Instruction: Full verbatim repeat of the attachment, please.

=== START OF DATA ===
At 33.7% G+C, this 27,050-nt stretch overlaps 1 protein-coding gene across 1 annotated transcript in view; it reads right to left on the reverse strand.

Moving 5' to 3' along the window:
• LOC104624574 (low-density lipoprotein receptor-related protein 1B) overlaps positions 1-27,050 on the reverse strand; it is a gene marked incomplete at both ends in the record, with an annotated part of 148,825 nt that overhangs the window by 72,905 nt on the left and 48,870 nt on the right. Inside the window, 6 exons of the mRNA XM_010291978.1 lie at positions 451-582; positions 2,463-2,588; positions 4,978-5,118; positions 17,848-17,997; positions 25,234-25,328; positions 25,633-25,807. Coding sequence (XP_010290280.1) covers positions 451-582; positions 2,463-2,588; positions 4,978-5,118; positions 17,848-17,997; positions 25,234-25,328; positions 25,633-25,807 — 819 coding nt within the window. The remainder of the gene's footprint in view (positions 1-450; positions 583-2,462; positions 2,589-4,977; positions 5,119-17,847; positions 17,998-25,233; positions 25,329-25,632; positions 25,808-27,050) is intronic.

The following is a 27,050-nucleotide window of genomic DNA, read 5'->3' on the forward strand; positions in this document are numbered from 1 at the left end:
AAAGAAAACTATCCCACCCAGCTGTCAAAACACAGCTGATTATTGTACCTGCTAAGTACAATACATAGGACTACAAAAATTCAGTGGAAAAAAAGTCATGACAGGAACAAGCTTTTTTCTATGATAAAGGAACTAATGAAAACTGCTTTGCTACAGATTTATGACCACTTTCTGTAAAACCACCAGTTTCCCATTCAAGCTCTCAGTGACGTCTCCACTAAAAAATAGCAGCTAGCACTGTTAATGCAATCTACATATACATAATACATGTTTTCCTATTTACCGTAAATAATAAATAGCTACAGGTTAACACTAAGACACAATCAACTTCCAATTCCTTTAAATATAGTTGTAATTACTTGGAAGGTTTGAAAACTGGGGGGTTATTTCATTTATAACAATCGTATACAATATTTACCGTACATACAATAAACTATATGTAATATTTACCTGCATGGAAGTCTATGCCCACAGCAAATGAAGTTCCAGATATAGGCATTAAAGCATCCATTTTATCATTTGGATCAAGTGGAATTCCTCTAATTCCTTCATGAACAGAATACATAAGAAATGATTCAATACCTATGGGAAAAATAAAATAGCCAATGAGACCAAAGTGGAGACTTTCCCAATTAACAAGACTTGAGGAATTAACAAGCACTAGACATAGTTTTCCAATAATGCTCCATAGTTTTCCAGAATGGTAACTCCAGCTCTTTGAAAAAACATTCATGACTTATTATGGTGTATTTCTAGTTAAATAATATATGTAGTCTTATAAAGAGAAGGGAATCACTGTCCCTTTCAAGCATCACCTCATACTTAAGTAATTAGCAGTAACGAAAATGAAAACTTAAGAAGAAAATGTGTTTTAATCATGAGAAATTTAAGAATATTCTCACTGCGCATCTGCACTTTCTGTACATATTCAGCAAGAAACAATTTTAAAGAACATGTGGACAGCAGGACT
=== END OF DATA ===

At 33.7% G+C, this 27,050-nt stretch overlaps 1 protein-coding gene across 1 annotated transcript in view; it reads right to left on the reverse strand.

Moving 5' to 3' along the window:
• LOC104624574 (low-density lipoprotein receptor-related protein 1B) overlaps positions 1-27,050 on the reverse strand; it is a gene marked incomplete at both ends in the record, with an annotated part of 148,825 nt that overhangs the window by 72,905 nt on the left and 48,870 nt on the right. Inside the window, 6 exons of the mRNA XM_010291978.1 lie at positions 451-582; positions 2,463-2,588; positions 4,978-5,118; positions 17,848-17,997; positions 25,234-25,328; positions 25,633-25,807. Coding sequence (XP_010290280.1) covers positions 451-582; positions 2,463-2,588; positions 4,978-5,118; positions 17,848-17,997; positions 25,234-25,328; positions 25,633-25,807 — 819 coding nt within the window. The remainder of the gene's footprint in view (positions 1-450; positions 583-2,462; positions 2,589-4,977; positions 5,119-17,847; positions 17,998-25,233; positions 25,329-25,632; positions 25,808-27,050) is intronic.

The following is a 27,050-nucleotide window of genomic DNA, read 5'->3' on the forward strand; positions in this document are numbered from 1 at the left end:
AAAGAAAACTATCCCACCCAGCTGTCAAAACACAGCTGATTATTGTACCTGCTAAGTACAATACATAGGACTACAAAAATTCAGTGGAAAAAAAGTCATGACAGGAACAAGCTTTTTTCTATGATAAAGGAACTAATGAAAACTGCTTTGCTACAGATTTATGACCACTTTCTGTAAAACCACCAGTTTCCCATTCAAGCTCTCAGTGACGTCTCCACTAAAAAATAGCAGCTAGCACTGTTAATGCAATCTACATATACATAATACATGTTTTCCTATTTACCGTAAATAATAAATAGCTACAGGTTAACACTAAGACACAATCAACTTCCAATTCCTTTAAATATAGTTGTAATTACTTGGAAGGTTTGAAAACTGGGGGGTTATTTCATTTATAACAATCGTATACAATATTTACCGTACATACAATAAACTATATGTAATATTTACCTGCATGGAAGTCTATGCCCACAGCAAATGAAGTTCCAGATATAGGCATTAAAGCATCCATTTTATCATTTGGATCAAGTGGAATTCCTCTAATTCCTTCATGAACAGAATACATAAGAAATGATTCAATACCTATGGGAAAAATAAAATAGCCAATGAGACCAAAGTGGAGACTTTCCCAATTAACAAGACTTGAGGAATTAACAAGCACTAGACATAGTTTTCCAATAATGCTCCATAGTTTTCCAGAATGGTAACTCCAGCTCTTTGAAAAAACATTCATGACTTATTATGGTGTATTTCTAGTTAAATAATATATGTAGTCTTATAAAGAGAAGGGAATCACTGTCCCTTTCAAGCATCACCTCATACTTAAGTAATTAGCAGTAACGAAAATGAAAACTTAAGAAGAAAATGTGTTTTAATCATGAGAAATTTAAGAATATTCTCACTGCGCATCTGCACTTTCTGTACATATTCAGCAAGAAACAATTTTAAAGAACATGTGGACAGCAGGACT